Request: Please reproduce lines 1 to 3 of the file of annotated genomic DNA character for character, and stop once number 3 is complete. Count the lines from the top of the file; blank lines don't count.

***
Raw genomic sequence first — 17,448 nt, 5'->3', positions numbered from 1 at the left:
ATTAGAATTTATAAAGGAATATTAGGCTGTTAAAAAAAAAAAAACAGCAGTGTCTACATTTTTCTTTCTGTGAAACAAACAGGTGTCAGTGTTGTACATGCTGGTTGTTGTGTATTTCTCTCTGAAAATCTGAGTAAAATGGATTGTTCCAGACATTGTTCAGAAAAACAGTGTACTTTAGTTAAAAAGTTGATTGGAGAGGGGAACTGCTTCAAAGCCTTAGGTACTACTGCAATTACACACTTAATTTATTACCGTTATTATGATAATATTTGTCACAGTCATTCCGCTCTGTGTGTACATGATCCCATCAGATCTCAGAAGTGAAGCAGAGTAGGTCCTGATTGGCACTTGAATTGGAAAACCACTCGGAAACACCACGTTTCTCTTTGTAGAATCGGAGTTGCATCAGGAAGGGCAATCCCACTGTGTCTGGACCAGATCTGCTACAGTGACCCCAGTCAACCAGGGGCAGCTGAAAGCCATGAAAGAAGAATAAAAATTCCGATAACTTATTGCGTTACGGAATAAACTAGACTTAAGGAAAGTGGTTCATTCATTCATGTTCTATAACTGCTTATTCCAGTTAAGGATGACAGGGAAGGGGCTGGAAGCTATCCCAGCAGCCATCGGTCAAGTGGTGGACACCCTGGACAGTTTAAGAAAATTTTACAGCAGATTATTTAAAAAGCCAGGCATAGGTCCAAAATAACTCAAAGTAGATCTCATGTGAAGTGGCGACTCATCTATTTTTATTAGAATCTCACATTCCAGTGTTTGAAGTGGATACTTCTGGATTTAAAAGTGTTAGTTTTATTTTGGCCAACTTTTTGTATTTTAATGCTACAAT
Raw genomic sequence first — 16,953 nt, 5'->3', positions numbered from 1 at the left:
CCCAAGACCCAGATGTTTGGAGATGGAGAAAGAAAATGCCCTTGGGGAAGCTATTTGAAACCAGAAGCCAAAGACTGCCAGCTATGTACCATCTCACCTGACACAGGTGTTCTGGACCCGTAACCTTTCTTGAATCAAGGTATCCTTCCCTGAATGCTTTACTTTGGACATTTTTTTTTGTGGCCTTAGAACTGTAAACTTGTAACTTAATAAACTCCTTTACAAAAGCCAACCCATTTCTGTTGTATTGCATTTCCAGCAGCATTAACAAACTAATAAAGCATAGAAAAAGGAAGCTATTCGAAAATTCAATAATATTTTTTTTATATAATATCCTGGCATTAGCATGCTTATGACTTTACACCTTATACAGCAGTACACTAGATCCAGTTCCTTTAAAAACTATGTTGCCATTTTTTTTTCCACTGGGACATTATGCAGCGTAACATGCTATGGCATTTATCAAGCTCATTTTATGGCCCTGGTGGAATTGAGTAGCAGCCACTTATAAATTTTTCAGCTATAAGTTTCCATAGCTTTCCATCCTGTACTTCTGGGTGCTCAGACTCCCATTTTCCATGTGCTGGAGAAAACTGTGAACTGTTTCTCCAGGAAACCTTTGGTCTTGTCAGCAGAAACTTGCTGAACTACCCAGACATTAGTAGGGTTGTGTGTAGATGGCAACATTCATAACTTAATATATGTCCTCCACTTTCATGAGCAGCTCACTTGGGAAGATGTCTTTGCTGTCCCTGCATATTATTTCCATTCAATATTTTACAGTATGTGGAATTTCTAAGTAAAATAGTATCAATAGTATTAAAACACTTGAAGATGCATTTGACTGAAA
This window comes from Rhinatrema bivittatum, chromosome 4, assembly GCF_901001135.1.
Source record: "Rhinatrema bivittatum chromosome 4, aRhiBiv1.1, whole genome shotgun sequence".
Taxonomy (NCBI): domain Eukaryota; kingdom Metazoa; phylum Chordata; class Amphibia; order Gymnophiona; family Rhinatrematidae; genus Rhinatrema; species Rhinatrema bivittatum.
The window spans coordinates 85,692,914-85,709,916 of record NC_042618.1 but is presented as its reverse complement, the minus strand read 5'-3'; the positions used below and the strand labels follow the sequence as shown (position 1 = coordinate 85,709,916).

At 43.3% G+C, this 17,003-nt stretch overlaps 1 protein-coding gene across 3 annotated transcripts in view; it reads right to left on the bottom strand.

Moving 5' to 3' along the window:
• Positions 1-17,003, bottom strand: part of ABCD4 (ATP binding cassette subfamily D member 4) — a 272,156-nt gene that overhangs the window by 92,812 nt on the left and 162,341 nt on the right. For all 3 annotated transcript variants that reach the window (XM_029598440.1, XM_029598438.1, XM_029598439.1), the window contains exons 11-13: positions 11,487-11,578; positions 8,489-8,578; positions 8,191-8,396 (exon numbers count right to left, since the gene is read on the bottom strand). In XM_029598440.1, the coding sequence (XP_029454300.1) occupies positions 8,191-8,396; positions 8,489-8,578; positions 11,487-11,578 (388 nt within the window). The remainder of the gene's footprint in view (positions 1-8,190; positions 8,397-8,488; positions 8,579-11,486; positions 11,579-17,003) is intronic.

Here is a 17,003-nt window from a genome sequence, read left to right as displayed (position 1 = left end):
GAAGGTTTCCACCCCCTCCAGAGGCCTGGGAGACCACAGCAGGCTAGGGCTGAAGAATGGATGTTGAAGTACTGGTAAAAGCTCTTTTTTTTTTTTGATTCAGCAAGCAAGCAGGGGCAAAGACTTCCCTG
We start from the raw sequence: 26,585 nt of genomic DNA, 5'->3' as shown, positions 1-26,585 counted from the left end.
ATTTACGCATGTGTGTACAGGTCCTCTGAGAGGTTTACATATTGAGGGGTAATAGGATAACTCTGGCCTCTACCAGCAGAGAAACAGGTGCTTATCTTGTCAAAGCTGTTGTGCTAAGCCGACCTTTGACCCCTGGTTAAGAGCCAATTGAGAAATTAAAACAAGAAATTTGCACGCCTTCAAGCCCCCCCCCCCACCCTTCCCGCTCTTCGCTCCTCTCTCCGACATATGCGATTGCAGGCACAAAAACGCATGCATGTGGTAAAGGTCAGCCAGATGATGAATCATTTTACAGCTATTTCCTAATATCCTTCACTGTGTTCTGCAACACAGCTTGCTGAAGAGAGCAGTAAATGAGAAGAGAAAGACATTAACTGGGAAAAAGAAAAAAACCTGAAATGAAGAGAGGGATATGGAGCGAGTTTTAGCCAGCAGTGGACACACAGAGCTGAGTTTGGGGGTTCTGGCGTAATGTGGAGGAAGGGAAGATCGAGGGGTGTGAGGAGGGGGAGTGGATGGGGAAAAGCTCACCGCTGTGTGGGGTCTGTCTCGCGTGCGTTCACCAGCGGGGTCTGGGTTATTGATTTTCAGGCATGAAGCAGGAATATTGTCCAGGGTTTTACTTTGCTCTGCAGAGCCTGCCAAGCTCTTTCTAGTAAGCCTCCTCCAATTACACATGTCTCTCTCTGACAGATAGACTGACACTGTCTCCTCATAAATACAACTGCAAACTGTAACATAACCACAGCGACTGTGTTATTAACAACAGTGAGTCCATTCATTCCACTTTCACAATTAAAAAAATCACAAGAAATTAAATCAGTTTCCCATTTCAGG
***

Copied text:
Raw genomic sequence first — 17,448 nt, 5'->3', positions numbered from 1 at the left:
ATTAGAATTTATAAAGGAATATTAGGCTGTTAAAAAAAAAAAAACAGCAGTGTCTACATTTTTCTTTCTGTGAAACAAACAGGTGTCAGTGTTGTACATGCTGGTTGTTGTGTATTTCTCTCTGAAAATCTGAGTAAAATGGATTGTTCCAGACATTGTTCAGAAAAACAGTGTACTTTAGTTAAAAAGTTGATTGGAGAGGGGAACTGCTTCAAAGCCTTAGGTACTACTGCAATTACACACTTAATTTATTACCGTTATTATGATAATATTTGTCACAGTCATTCCGCTCTGTGTGTACATGATCCCATCAGATCTCAGAAGTGAAGCAGAGTAGGTCCTGATTGGCACTTGAATTGGAAAACCACTCGGAAACACCACGTTTCTCTTTGTAGAATCGGAGTTGCATCAGGAAGGGCAATCCCACTGTGTCTGGACCAGATCTGCTACAGTGACCCCAGTCAACCAGGGGCAGCTGAAAGCCATGAAAGAAGAATAAAAATTCCGATAACTTATTGCGTTACGGAATAAACTAGACTTAAGGAAAGTGGTTCATTCATTCATGTTCTATAACTGCTTATTCCAGTTAAGGATGACAGGGAAGGGGCTGGAAGCTATCCCAGCAGCCATCGGTCAAGTGGTGGACACCCTGGACAGTTTAAGAAAATTTTACAGCAGATTATTTAAAAAGCCAGGCATAGGTCCAAAATAACTCAAAGTAGATCTCATGTGAAGTGGCGACTCATCTATTTTTATTAGAATCTCACATTCCAGTGTTTGAAGTGGATACTTCTGGATTTAAAAGTGTTAGTTTTATTTTGGCCAACTTTTTGTATTTTAATGCTACAAT
Raw genomic sequence first — 16,953 nt, 5'->3', positions numbered from 1 at the left: